Dan Rafter Special to the Tribune

Chicago Tribune
(Copyright 2000 by the Chicago Tribune)

These days, everyone wants to hire Ari Kaplan.

Recruiters fill his e-mail box with benefit-laden job offers. They ring his telephone 24 hours a day, promising positions with fat salaries and flexible hours. When they bump into him during conferences, they pitch him dream jobs that come with free massage services and on-site game rooms.

It's gotten to the point where Kaplan turns his phone's ringer off when he heads for bed. The recruiters from Russia, India, Sweden and other far-off locales think nothing of calling him at 2, 3 or 4 in the morning.

Kaplan works as an independent technology consultant, a member of the Information Technology, or IT, workforce. He's not the only IT worker attracting job offers by the bunch. People like Kaplan are in demand these days, as companies seek help building Web sites, running electronic databases and wiring themselves for the growing world of e- commerce. They're offering experienced IT workers, the folks who know how to build these Web sites and databases, everything from astronomical salaries to perks such as free dog-walking services or annual skiing vacations.

"This is one of the best times to work in this field," said Chicago resident Kaplan, who is currently consulting with the Chicago Board Options Exchange and helping officials with the Montreal Expos baseball team update their computerized scouting operations. "If you have experience, you're almost guaranteed to get a job that you want, at any location that you want."

Companies are doing everything they can to attract IT workers because there aren't enough of them out there. Recent studies show that the number of IT workers is rising at a far slower pace than is the demand for their services. And the shortage is especially felt in the Midwest and Chicago, where old-style corporate institutions have finally discovered the benefits of selling their products over the Internet, creating a big demand for computer-savvy workers.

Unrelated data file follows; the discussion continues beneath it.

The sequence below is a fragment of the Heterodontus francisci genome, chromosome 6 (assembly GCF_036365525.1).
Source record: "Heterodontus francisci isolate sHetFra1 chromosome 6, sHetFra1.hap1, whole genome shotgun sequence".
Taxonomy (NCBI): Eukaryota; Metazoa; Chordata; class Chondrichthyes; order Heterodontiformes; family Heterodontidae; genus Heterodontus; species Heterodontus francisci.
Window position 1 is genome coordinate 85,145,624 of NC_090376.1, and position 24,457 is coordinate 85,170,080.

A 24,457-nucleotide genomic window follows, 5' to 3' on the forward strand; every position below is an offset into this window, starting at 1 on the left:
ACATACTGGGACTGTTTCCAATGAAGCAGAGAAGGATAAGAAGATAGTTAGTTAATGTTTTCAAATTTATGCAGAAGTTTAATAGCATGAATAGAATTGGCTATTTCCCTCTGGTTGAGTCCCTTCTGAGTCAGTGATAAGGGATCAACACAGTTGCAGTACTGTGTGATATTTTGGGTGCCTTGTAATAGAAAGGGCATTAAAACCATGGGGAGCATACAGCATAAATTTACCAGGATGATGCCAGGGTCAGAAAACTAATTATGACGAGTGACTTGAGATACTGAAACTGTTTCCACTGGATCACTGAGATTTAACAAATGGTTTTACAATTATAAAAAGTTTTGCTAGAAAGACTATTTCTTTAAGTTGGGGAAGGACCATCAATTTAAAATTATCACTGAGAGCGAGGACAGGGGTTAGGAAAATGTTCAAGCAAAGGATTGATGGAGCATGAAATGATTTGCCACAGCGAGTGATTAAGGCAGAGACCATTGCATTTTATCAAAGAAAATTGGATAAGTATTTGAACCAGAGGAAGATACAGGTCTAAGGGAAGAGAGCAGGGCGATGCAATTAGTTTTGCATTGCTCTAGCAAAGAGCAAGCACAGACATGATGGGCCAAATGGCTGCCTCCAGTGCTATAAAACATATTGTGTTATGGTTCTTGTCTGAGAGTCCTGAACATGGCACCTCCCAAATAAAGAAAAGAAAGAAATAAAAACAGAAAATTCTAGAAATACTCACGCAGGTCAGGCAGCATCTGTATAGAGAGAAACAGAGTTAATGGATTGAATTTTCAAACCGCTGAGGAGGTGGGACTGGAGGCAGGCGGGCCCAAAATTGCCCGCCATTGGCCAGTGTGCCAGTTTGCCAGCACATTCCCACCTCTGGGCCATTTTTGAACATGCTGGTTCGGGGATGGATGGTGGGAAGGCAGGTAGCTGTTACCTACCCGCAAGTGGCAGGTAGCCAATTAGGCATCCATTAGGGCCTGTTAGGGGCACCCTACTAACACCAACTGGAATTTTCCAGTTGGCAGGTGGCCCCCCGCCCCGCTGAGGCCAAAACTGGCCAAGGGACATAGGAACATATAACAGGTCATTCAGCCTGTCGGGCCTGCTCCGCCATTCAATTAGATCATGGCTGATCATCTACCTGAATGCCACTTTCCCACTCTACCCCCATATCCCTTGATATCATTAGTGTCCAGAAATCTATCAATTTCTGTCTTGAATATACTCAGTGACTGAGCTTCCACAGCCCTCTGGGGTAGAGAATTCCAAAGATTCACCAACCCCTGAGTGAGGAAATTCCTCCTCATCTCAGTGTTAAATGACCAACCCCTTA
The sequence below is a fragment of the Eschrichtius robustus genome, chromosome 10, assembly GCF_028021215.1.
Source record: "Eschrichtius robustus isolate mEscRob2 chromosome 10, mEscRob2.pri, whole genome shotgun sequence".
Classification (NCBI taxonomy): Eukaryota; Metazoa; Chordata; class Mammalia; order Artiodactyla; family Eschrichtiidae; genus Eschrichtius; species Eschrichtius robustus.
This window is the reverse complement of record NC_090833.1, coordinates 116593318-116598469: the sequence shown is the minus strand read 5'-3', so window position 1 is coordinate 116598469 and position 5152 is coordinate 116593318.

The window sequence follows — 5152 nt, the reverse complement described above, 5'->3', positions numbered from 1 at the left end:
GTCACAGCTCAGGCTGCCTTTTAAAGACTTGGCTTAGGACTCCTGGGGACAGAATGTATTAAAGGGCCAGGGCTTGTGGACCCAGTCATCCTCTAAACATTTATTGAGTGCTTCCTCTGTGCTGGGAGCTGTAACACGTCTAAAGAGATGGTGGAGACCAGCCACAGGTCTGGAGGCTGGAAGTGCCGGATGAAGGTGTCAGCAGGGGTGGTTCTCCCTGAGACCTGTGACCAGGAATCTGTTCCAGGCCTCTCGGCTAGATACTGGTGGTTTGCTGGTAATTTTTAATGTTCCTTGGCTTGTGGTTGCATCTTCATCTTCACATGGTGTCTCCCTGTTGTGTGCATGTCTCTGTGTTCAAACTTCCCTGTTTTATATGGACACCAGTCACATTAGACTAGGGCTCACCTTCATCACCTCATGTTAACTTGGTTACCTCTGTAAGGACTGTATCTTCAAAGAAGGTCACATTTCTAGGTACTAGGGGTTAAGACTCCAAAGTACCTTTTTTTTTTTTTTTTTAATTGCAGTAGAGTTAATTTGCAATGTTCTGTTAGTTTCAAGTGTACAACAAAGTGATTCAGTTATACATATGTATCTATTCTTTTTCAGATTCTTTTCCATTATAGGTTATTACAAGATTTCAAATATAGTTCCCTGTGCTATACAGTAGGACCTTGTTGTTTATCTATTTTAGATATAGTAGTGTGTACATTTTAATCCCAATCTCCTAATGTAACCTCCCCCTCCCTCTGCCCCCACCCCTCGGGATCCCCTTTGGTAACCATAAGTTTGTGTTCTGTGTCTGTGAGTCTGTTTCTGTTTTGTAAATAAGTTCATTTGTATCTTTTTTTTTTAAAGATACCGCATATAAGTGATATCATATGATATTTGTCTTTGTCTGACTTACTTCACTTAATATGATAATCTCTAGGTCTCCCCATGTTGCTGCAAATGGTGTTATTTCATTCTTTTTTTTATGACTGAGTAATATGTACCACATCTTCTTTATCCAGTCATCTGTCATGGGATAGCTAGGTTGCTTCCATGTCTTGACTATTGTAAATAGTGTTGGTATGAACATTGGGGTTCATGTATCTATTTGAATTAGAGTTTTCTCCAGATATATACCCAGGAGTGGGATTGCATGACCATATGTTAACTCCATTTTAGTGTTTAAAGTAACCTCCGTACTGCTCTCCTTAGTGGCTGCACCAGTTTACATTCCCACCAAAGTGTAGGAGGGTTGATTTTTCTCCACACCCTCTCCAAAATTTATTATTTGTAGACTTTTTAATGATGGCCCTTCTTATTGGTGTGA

But the flood of job offers can tempt IT workers into being less than cautious. Faced with all the perks and ballooning salaries, technology workers can easily forget one thing: Work that isn't satisfying or challenging will still be unpleasant, no matter how many pool tables or foosball machines a company puts in its break rooms.

"When everyone offers the perks, it almost becomes a sort of entitlement," said Michael Soenen, president and chief executive officer of Consolidated Commerce, a technology company based in Chicago. "You can throw money hand over fist at people. You can offer them massage services. But if you don't offer challenging work, the people you find aren't going to be happy."

A study released earlier this year by the Information Technology Association of America said that employers will create a demand in this country for about 1.6 million IT workers in the year 2000. Half of these positions, about 843,328, will go unfilled, association officials say, because there aren't enough IT workers to go around.

Things are especially tough in the Midwest, according to the study. Midwest employers have the largest number of openings of any region for IT workers, accounting for about 35 percent of the total demand.

The reasons for this Midwest shortage are numerous, said Harris Miller, president of the Virginia-based association. Many Midwest companies have been slow to adapt to technology, he said, and now are doing so with a vengeance. At the same time, Midwest schools haven't been offering as many IT courses and programs as have schools on the West Coast, he said.

Then there is the perception that computer science graduates from outside the area have of the Midwest.

"Graduates have a tendency to think of traditional IT centers like Silicon Valley when they begin looking for jobs," Miller said. "Chicago does have a tremendous amount of software companies, but when you think of traditional IT centers, you don't think of the Midwest."